Jim Ryan, an outreach worker with the Staten Island-based Project Hospitality, which has provided food and clothes to the needy for 30 years and diverted most of its resources to the post-Sandy homeless in the borough, was in New Milford Thursday to check out the project.
"The storm left at least 24,000 families totally uprooted in Staten Island. It'll take four, five years to repair the damage," Ryan said. "What's being done here is so impressive. Homes for families just six weeks after the storm. I don't know of any other thing like this."
Leila Rossi, a research assistant at Columbia University, said she, her mother Deborah and father Robert lost everything when the storm surge swept a half-mile inland and ruined their home on Staten Island. The floodwaters swamped the home and nearly killed her father, a liver transplant patient who didn't evacuate with his wife and daughter and ended up hanging onto a door in neck-deep seawater for 12 hours before being rescued, Rossi said.
"We didn't know for a day if he was alive. No phones worked. It was terrifying," said Rossi, snuggled into a donated pumpkin-colored woolen coat. "We really lost everything, except for the clothes on our back. Getting our own place, at least for while, is wonderful. You lose your personhood living in a shelter. That's really hard after the trauma of the flood."
Published : Thursday, 13 Dec 2012, 6:04 PM EST
NEW MILFORD, Conn. (WTNH) -- A New Milford Church is joining forces with a non-profit to provide housing for people left homeless by Superstorm Sandy.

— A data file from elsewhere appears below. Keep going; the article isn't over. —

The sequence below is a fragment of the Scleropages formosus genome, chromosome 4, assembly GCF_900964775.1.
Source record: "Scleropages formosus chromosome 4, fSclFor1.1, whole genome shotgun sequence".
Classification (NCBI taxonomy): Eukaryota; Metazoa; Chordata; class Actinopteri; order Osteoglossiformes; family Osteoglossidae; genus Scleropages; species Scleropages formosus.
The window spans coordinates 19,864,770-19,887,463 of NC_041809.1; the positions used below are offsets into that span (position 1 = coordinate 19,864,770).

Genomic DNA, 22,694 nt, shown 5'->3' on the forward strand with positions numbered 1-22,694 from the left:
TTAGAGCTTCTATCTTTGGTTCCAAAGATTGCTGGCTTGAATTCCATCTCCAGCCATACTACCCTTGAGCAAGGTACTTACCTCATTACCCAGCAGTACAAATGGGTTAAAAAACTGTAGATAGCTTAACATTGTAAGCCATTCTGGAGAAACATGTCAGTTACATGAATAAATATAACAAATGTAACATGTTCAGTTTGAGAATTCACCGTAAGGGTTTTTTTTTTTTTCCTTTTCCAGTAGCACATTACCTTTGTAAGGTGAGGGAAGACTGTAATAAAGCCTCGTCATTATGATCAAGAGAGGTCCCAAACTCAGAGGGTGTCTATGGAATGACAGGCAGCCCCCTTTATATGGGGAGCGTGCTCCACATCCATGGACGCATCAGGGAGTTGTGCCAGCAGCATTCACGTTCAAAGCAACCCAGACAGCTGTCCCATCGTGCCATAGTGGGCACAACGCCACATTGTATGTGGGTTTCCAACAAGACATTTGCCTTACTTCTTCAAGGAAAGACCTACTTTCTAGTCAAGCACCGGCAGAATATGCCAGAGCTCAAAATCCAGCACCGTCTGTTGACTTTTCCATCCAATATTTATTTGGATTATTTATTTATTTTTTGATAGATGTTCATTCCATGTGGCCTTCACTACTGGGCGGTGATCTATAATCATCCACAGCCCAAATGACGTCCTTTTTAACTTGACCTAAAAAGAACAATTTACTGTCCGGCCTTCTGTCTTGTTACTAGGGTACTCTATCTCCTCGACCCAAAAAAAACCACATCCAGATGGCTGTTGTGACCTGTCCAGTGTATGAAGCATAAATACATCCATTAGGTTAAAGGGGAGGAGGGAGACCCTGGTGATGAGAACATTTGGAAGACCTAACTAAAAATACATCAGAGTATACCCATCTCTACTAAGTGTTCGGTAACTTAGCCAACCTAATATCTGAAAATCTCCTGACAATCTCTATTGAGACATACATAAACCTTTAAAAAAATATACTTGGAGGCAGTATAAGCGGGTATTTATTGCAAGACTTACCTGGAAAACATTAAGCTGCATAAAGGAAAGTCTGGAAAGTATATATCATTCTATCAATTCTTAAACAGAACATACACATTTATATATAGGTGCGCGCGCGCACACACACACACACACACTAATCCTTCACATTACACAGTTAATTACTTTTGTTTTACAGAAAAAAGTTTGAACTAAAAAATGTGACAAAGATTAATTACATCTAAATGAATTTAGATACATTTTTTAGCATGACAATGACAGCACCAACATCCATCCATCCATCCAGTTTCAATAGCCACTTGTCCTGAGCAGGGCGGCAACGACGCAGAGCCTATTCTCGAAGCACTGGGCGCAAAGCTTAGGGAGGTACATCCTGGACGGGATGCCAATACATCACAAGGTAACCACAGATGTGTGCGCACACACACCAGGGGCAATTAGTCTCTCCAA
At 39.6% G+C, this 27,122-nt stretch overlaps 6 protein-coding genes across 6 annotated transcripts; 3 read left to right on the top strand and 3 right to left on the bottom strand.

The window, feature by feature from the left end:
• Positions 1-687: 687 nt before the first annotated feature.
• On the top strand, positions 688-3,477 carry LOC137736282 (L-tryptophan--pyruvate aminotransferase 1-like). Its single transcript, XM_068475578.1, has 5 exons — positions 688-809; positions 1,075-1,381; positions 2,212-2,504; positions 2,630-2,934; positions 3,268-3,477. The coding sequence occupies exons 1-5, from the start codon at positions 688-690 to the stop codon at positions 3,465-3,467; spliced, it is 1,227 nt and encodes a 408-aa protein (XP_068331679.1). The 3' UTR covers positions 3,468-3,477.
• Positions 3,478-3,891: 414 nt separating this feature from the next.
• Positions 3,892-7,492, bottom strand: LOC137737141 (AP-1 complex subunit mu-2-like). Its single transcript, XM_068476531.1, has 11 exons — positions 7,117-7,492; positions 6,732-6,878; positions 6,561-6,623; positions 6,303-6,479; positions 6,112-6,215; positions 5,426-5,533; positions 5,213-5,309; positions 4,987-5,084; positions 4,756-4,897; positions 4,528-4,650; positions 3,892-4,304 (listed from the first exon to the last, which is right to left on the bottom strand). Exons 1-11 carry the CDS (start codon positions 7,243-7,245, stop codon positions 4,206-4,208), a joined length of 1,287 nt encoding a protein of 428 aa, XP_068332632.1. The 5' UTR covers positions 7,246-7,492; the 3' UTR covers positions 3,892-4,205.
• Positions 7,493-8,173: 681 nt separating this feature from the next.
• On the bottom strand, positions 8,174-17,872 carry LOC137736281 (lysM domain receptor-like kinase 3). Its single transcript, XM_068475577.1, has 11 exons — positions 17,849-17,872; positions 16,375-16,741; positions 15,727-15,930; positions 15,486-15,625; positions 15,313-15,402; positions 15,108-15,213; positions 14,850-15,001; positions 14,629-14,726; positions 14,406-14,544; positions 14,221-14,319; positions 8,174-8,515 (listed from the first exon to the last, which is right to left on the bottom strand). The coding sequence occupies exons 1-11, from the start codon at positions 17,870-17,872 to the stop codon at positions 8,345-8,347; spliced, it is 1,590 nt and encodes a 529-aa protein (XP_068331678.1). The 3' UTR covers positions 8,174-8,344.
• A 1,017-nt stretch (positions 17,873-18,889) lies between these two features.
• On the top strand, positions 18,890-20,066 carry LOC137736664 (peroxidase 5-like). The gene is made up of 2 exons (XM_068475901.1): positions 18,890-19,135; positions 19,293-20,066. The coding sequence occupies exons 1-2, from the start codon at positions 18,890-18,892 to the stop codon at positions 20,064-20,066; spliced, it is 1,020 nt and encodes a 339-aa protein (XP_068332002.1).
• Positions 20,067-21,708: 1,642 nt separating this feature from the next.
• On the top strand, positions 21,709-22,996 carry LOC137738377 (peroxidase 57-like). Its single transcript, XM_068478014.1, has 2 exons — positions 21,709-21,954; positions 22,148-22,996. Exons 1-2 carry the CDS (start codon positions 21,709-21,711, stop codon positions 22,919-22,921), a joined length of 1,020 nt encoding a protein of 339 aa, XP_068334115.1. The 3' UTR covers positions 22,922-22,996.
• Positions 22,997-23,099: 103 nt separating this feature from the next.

Memories of Sandy are still fresh for those who lost everything.
"The water just came so fast that you didn't have time to prepare or think," Allison D'Amico of Staten Island said.
Since the storm hit, many people from Staten Island have wondered where they will lay their heads each night.
"Couch surfing, with our families, staying with family in Westport for the most part, um, and looking for apartments which hasn't been easy, and praying," Meaghan Wentland of Breezy Point, NY said.
On Thursday, eleven families learned they will have a roof over their heads thanks to the folks at Faith Church in New Milford and the Stephen Siller Tunnel to Towers Foundation.
Twenty mobile homes are being placed on a lot next to the Church. The homes are being donated by the Tunnel to Towers Foundation.
"I think it's amazing. It's a godsend," Wentland said.
Construction on the site began last week. The families will be able to live in the homes, free of charge, for up to one year.
Each of the homes are designed to hold between two to four people. In total, organizers expect about sixty people to be moving in. Their goal is to have each of these homes completely stocked by move-in day.
"We wanna give them a turn key home, first and foremost. That means we want them to have all the furniture they need. Forks, knives, spoons, cups, linens. Everything that a home would need," Pastor Frank Santora said.
For those who lost everything, they say this is the best holiday present they could receive.
"I cannot believe how beautiful they are inside and outside and the community is pouring out their love for us. And I really appreciate it. I really do," Denise Kuper of Staten Island said.